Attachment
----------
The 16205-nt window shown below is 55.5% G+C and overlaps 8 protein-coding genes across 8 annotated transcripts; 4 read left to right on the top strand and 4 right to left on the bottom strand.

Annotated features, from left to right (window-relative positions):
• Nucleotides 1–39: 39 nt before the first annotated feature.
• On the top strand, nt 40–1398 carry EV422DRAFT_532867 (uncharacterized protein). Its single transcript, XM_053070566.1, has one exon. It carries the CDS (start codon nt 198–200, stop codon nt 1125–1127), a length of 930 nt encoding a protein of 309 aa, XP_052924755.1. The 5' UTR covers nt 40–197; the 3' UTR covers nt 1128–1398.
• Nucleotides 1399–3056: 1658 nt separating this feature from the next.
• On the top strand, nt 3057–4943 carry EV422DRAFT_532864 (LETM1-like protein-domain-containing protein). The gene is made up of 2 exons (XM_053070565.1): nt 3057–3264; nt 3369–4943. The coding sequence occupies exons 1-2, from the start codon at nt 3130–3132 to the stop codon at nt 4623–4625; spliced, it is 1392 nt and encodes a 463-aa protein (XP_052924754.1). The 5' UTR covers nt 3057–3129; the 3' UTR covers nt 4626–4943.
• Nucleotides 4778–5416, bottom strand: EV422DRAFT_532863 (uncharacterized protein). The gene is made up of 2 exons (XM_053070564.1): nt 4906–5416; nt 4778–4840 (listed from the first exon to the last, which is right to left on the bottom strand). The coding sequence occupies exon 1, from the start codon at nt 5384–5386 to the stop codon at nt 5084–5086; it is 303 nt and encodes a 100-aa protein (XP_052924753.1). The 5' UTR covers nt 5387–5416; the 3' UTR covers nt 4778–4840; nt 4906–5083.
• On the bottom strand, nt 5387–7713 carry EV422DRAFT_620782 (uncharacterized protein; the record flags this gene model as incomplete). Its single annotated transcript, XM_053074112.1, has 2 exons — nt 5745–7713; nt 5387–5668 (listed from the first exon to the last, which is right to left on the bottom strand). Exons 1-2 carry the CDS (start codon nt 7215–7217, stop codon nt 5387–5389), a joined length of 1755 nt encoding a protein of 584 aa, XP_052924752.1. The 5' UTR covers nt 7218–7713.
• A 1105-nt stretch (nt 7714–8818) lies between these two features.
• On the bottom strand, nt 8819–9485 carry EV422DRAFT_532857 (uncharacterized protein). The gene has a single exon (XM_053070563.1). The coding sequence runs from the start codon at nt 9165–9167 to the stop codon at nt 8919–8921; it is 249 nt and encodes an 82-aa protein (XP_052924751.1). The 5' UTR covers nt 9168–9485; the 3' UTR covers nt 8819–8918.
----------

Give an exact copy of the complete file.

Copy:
The 16205-nt window shown below is 55.5% G+C and overlaps 8 protein-coding genes across 8 annotated transcripts; 4 read left to right on the top strand and 4 right to left on the bottom strand.

Annotated features, from left to right (window-relative positions):
• Nucleotides 1–39: 39 nt before the first annotated feature.
• On the top strand, nt 40–1398 carry EV422DRAFT_532867 (uncharacterized protein). Its single transcript, XM_053070566.1, has one exon. It carries the CDS (start codon nt 198–200, stop codon nt 1125–1127), a length of 930 nt encoding a protein of 309 aa, XP_052924755.1. The 5' UTR covers nt 40–197; the 3' UTR covers nt 1128–1398.
• Nucleotides 1399–3056: 1658 nt separating this feature from the next.
• On the top strand, nt 3057–4943 carry EV422DRAFT_532864 (LETM1-like protein-domain-containing protein). The gene is made up of 2 exons (XM_053070565.1): nt 3057–3264; nt 3369–4943. The coding sequence occupies exons 1-2, from the start codon at nt 3130–3132 to the stop codon at nt 4623–4625; spliced, it is 1392 nt and encodes a 463-aa protein (XP_052924754.1). The 5' UTR covers nt 3057–3129; the 3' UTR covers nt 4626–4943.
• Nucleotides 4778–5416, bottom strand: EV422DRAFT_532863 (uncharacterized protein). The gene is made up of 2 exons (XM_053070564.1): nt 4906–5416; nt 4778–4840 (listed from the first exon to the last, which is right to left on the bottom strand). The coding sequence occupies exon 1, from the start codon at nt 5384–5386 to the stop codon at nt 5084–5086; it is 303 nt and encodes a 100-aa protein (XP_052924753.1). The 5' UTR covers nt 5387–5416; the 3' UTR covers nt 4778–4840; nt 4906–5083.
• On the bottom strand, nt 5387–7713 carry EV422DRAFT_620782 (uncharacterized protein; the record flags this gene model as incomplete). Its single annotated transcript, XM_053074112.1, has 2 exons — nt 5745–7713; nt 5387–5668 (listed from the first exon to the last, which is right to left on the bottom strand). Exons 1-2 carry the CDS (start codon nt 7215–7217, stop codon nt 5387–5389), a joined length of 1755 nt encoding a protein of 584 aa, XP_052924752.1. The 5' UTR covers nt 7218–7713.
• A 1105-nt stretch (nt 7714–8818) lies between these two features.
• On the bottom strand, nt 8819–9485 carry EV422DRAFT_532857 (uncharacterized protein). The gene has a single exon (XM_053070563.1). The coding sequence runs from the start codon at nt 9165–9167 to the stop codon at nt 8919–8921; it is 249 nt and encodes an 82-aa protein (XP_052924751.1). The 5' UTR covers nt 9168–9485; the 3' UTR covers nt 8819–8918.